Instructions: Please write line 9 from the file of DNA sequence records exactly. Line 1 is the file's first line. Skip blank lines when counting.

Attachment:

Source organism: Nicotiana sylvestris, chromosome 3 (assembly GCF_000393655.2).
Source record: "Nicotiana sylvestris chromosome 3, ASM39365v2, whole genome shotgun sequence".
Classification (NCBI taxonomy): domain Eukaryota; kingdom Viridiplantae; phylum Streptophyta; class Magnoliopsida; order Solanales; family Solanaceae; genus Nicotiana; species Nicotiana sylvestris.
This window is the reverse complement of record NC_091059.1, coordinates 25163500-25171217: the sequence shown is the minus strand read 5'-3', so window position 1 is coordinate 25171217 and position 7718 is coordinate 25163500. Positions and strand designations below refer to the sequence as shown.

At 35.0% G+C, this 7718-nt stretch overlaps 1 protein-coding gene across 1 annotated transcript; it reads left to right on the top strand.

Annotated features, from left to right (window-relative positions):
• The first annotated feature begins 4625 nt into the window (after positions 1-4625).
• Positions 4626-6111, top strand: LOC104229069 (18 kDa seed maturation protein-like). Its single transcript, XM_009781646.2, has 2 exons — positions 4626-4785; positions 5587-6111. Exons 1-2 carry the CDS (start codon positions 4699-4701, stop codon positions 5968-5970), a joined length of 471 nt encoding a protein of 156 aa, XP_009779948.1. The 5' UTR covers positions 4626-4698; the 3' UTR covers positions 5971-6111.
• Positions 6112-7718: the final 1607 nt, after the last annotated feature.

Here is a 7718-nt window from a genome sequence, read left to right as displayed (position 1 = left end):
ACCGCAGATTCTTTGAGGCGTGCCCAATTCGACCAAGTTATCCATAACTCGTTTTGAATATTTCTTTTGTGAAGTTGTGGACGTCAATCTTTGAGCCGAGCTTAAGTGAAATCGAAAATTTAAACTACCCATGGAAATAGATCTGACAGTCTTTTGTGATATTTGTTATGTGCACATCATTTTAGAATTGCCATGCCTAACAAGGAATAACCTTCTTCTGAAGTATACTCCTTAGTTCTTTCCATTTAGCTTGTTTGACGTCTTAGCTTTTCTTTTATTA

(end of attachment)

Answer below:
• Positions 6112-7718: the final 1607 nt, after the last annotated feature.